Health, safety and environmental conditions at housing construction sites in Lahore city, Pakistan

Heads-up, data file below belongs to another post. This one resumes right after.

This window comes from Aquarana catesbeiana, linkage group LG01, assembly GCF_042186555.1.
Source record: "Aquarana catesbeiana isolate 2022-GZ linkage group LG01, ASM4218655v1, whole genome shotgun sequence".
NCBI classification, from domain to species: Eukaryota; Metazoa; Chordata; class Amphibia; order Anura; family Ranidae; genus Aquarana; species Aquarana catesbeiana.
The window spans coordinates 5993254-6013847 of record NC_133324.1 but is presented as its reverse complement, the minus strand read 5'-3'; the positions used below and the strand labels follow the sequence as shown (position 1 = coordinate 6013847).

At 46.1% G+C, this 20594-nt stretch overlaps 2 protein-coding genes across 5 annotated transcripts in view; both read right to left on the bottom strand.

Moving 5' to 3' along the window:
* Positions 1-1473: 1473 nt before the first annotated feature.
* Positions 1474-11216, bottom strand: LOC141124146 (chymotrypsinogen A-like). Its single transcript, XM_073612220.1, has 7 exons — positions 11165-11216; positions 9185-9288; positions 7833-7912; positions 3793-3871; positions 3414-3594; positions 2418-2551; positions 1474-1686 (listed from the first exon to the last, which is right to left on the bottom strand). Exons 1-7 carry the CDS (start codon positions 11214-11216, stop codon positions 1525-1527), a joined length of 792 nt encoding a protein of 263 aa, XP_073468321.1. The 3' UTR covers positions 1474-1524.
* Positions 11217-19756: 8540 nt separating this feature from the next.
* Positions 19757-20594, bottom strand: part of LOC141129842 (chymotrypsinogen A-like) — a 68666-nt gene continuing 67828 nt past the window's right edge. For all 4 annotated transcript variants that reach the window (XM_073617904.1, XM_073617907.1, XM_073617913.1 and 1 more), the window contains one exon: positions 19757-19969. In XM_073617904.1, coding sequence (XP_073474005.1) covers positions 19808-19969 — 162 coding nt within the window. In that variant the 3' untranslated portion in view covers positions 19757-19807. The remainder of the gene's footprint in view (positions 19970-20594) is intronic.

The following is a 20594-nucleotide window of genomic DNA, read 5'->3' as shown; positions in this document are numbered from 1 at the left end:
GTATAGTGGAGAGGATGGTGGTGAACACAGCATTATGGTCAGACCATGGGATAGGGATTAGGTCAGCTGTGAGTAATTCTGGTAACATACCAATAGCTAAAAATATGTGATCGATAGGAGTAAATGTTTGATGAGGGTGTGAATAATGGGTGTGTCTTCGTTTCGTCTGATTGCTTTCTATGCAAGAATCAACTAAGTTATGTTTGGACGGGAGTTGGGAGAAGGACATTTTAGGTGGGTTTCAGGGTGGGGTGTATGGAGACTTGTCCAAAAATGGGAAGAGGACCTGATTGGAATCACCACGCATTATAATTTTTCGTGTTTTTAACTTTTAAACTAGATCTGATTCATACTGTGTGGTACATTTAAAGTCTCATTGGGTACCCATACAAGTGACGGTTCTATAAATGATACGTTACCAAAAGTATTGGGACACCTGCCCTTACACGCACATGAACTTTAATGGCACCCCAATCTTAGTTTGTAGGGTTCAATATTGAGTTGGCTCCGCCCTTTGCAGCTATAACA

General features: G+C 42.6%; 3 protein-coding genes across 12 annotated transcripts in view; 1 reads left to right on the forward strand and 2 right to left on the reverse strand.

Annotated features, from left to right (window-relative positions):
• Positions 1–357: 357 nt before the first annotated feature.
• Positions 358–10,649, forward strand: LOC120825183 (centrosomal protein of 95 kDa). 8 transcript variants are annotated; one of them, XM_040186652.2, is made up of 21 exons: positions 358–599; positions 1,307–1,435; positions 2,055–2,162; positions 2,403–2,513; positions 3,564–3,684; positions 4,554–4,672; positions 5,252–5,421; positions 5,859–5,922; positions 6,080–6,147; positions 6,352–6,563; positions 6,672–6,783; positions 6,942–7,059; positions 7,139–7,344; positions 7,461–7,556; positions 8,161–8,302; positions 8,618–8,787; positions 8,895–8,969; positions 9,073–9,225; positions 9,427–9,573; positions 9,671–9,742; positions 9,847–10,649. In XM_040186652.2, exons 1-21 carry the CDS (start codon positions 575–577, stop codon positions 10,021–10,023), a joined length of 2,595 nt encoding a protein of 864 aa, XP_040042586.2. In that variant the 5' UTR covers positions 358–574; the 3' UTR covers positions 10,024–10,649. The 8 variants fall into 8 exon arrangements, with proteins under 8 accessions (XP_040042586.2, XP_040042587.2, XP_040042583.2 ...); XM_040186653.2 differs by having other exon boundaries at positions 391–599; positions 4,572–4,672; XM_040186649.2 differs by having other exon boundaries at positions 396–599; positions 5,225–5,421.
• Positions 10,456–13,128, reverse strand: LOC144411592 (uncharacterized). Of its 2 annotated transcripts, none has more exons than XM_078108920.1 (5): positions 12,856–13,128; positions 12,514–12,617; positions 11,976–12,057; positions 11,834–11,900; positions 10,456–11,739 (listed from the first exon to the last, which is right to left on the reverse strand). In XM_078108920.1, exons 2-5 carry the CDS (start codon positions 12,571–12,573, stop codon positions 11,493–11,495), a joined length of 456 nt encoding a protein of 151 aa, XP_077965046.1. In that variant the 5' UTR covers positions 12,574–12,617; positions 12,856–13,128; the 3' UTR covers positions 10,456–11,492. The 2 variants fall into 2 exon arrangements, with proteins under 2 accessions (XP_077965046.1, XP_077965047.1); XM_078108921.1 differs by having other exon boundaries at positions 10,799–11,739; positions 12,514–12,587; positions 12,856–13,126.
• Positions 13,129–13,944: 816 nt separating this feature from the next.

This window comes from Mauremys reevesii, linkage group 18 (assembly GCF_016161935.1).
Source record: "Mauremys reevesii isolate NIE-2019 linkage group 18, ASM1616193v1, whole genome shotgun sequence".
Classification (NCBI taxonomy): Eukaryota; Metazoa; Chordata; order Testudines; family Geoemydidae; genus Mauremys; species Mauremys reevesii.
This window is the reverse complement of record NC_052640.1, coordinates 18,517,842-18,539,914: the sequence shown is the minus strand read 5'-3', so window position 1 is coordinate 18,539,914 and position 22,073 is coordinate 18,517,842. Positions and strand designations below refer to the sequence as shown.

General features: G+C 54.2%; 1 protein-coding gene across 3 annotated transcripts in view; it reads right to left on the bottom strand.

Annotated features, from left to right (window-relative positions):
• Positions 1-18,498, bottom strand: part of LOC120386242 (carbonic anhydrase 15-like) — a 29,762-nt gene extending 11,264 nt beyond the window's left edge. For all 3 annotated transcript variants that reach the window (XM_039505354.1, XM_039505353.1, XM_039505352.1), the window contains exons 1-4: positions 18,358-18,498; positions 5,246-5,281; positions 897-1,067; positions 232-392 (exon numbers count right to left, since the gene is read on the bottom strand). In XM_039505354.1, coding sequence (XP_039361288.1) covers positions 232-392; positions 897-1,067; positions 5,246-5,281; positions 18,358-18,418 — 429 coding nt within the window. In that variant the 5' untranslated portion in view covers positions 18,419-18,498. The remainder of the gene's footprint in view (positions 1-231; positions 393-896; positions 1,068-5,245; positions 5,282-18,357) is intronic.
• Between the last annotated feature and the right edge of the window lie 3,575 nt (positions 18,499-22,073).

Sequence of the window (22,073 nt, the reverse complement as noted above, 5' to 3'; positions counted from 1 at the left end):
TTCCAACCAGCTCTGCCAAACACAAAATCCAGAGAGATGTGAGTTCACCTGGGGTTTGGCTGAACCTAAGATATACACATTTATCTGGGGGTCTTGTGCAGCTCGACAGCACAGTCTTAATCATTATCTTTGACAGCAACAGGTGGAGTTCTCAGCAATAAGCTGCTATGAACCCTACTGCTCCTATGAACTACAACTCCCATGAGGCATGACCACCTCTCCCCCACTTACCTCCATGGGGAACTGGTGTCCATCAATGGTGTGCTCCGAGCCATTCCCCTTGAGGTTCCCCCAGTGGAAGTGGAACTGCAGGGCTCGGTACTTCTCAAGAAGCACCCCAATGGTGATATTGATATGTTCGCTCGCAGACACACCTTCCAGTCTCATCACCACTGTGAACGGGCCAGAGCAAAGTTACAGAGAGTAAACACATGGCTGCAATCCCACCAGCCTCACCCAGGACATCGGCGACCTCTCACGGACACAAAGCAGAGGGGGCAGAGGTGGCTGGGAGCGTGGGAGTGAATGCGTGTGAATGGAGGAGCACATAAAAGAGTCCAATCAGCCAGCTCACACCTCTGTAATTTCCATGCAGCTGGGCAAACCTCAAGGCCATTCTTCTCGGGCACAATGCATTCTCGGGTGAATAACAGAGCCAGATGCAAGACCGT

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The construction industry is an important section of the economy and is generally considered as a driver of economic growth in many countries. It also provides opportunities for employment for diverse sections of society. Regardless of its importance, construction industry is considered as hazardous with frequent accidents to workers. Nevertheless, knowledge and awareness on how health, safety and environmental issues are managed on Pakistani construction sites is limited. This paper therefore, intents to look at the current practices of Health, safety and environmental risk assessment, management communication and control in Pakistani context. In pursuing this objective, multiple strategies (Pilot interviews, Questionnaire survey and Case study) were used whereby six pilot interviews were conducted with senior management staff of five construction companies, about 100 questionnaires was distributed (15 site managers, 5 owners, 8 contractors, 5 sub-contractors and 67 site workers) for questionnaire survey through purposive sampling to determine the health, safety and environmental measures currently applied on construction sites and lastly one housing construction site was selected in Lahore city as a case study. The findings from pilot interviews indicated that majority of the respondents have a poor degree of risk awareness and don’t seem to take health, safety and environment as a major issue. The results of questionnaires survey show that the majority of causalities are fall from heights, electric shocks, stuck in between the plants, struck by an object or machinery. Similarly there was a lack of HSE management plan, inadequate first aid facilities, lack of personal protective equipments and lack of accident reporting mechanism. The results from case study show that all the responsibility on risk management was with the construction manager. There was no systematic method for risk assessment, but rather hazards were assessed based on individual judgement directed by experience and educational background. In the meantime, hazard information were spread through safety meetings and controlled by Personal protective equipment.